for each artwork from the catalog as core to the artistsinten-
tions, and which could serve as a means of assessing viewer
AQ: 7 The selected terms were chosen so as to be esoteric
enough so that they might not overlap between artworks and were
also not written in any of the accompanying brochures or gallery
Artwork 1, Imitazione di Cristo (2017) by Roberto Cuoghi, consti-
tuted the largest piece in the exhibition. The work presented several
stages of an assembly line for creating castings of crucixes (Christ
gures). These were cast in nearly life size molds with a biological
material resembling esh colored jelly, similar to the agar used in pe-
tri dishes. Once cast, the individual crucixes were laid out under
large clear plastic bubble material forming a long tunnel connecting
several rooms. The biological material then biodegradedshriveling
and becoming covered in mold and confronting the visitor with a
prevalent smell of decayuntil nally the shrunken crucixes were
hung on the walls within the exhibition space (see Figure 1). Accord-
ing to the catalog, the piece was expected to evoke a sense of mysti-
cism,”“reverence,and fear(Alemani, 2017,p.34).
Artwork 2, The Reading/La Seduta (2017) by Adelita Husni-Bey,
included a set of bleachers in a semicircle facing a projection screen.
On the bleachers there were blobs of a slightly soft gel-like material
resembling crude oil. Around the perimeter of the room, strands of
white Christmas-like lights, with plaster hands attached to the ends,
strewn about the oor. A visitor typically entered the room, walked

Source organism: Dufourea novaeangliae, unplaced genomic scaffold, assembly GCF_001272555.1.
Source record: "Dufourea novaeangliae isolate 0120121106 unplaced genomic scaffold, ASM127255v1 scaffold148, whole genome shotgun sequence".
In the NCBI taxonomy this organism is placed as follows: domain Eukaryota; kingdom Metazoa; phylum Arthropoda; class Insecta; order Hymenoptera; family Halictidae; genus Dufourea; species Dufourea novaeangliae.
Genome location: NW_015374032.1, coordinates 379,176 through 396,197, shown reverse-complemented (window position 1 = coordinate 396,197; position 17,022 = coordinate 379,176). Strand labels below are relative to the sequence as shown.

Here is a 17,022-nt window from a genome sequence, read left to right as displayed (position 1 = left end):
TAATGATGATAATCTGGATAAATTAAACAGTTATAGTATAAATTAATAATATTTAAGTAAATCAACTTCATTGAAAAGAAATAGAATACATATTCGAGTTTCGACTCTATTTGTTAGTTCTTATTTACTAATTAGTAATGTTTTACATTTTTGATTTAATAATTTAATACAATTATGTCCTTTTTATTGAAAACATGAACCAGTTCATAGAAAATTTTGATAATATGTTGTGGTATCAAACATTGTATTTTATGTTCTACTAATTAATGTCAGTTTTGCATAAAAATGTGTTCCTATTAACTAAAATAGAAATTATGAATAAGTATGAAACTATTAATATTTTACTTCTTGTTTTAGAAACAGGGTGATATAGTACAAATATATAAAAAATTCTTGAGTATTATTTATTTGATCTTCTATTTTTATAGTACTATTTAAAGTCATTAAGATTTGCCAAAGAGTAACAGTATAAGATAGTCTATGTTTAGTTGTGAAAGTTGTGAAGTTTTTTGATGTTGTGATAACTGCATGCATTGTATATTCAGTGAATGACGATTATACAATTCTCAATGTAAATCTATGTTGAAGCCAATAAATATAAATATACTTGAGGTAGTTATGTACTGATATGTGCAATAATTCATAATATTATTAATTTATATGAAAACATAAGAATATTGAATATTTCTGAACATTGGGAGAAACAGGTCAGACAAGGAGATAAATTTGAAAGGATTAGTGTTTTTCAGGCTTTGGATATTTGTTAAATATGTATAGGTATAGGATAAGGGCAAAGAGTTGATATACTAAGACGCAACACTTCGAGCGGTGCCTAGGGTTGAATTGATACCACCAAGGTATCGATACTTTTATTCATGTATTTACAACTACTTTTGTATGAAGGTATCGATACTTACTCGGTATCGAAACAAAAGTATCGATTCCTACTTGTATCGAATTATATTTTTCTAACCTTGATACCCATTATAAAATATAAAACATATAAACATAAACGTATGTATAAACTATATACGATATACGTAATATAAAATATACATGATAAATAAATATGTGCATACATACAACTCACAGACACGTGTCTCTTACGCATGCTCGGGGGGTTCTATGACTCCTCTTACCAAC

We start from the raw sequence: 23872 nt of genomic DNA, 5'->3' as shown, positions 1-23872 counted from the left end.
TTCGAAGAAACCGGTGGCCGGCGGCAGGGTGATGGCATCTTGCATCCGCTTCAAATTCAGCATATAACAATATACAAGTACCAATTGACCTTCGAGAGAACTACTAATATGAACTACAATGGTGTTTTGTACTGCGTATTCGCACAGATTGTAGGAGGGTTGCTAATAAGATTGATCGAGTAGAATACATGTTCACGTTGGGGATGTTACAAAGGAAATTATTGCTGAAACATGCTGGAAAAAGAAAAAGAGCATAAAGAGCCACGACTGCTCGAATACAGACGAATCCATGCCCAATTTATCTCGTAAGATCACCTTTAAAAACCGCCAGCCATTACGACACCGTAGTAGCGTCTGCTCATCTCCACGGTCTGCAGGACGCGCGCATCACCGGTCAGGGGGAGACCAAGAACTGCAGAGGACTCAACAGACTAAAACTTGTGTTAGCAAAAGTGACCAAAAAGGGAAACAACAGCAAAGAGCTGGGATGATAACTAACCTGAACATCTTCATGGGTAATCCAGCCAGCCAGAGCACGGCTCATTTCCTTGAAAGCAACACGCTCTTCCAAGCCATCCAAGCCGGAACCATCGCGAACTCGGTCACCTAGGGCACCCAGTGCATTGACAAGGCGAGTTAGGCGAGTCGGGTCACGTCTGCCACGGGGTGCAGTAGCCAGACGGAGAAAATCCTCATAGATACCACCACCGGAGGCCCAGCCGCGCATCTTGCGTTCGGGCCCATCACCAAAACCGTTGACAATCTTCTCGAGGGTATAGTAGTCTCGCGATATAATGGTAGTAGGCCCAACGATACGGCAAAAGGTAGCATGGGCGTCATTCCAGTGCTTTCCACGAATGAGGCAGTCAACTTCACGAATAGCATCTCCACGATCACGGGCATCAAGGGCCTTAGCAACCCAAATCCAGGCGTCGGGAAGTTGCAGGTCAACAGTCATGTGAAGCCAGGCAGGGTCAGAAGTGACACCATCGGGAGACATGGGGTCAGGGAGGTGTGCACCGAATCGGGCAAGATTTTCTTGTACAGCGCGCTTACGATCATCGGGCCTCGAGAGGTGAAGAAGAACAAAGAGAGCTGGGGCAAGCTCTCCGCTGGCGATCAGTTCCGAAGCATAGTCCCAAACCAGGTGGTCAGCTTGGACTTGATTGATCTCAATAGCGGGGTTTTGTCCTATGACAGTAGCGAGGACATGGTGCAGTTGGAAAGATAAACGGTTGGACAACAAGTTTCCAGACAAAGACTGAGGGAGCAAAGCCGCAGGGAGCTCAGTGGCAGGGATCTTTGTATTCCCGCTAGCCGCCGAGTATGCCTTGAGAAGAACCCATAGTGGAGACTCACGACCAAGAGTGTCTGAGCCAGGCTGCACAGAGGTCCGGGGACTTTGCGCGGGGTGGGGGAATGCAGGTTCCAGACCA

around and climbed the bleachers to nd a seat, and then watched the
video playing in a loop on the screen. The video showed scenes from
(where the artist was based) took turns turning over tarot cards and
discussing two opposing outlooks on the worldeconomic and
magic. The piece was expected to evoke a sense of empowerment,
self-awareness,and unease(Alemani, 2017,p.41).
Artwork 3, Untitled (La ne del mondo;2017)byGiorgio
Andreotta Calò, lled a long rectangular room. The visitor rst entered
the space at one end and was presented with a long, dark walk under-
neath metal scaffolding holding up a temporary ceiling, and with a
staircase lling the entire far end of the room. Upon ascending the
stairs and then turning around or sitting down on the stairs themselves,
one was confronted with an expanse of dark, still water (in fact only a
few inches deep on top of the temporary ceiling) extending out of
sight into the darkness. The expanse was accompanied by the exposed
wooden beams, brick walls, and ceiling of the building itself, and a
row of windows on the left. Alemani (2017,pp.4445) described the
space as a celestialand submergedooded landscape, which
might evoke the specicemotionsofmelancholy,”“calm,and a
jolt of vertigo ... when faced with the expanse of water.
All three artworks were generally visited in the above order (see
further discussion in Results).
The procedure for the study used a modied version of the
approach employed in Pelowski, Specker, et al. (2020). Our
research team, composed of a rotating group of two to three indi-
viduals, set up at the back entrance to the exhibition. Visitors
made their way to the exhibition and entered via the front (see Fig-
ure 1), with no foreknowledge that they might be asked to
participate, and also unable to see our research team. They then
moved through the exhibition and art rooms and were ushered
nally through a separate door at the back of the building, which
opened up into a garden and small café.
Participants were met by a researcher upon exiting and asked
whether they would like to participate in a survey regarding their ex-
perience and appraisals of the artworks that they had just seen. If
they agreed, they were taken to a bench, given the informed consent
form for the use of their answers and other data, and then asked to
ll out a survey about their experience. This was composed of three
repeated sections, with the same set of questions for each individual
artwork, presented in the order (1-2-3 above) in which the artworks
were generally encountered. Each section was also accompanied by a
representative thumbnail image of the art to ensure that participants
were certain to match their responses to the appropriate artworks.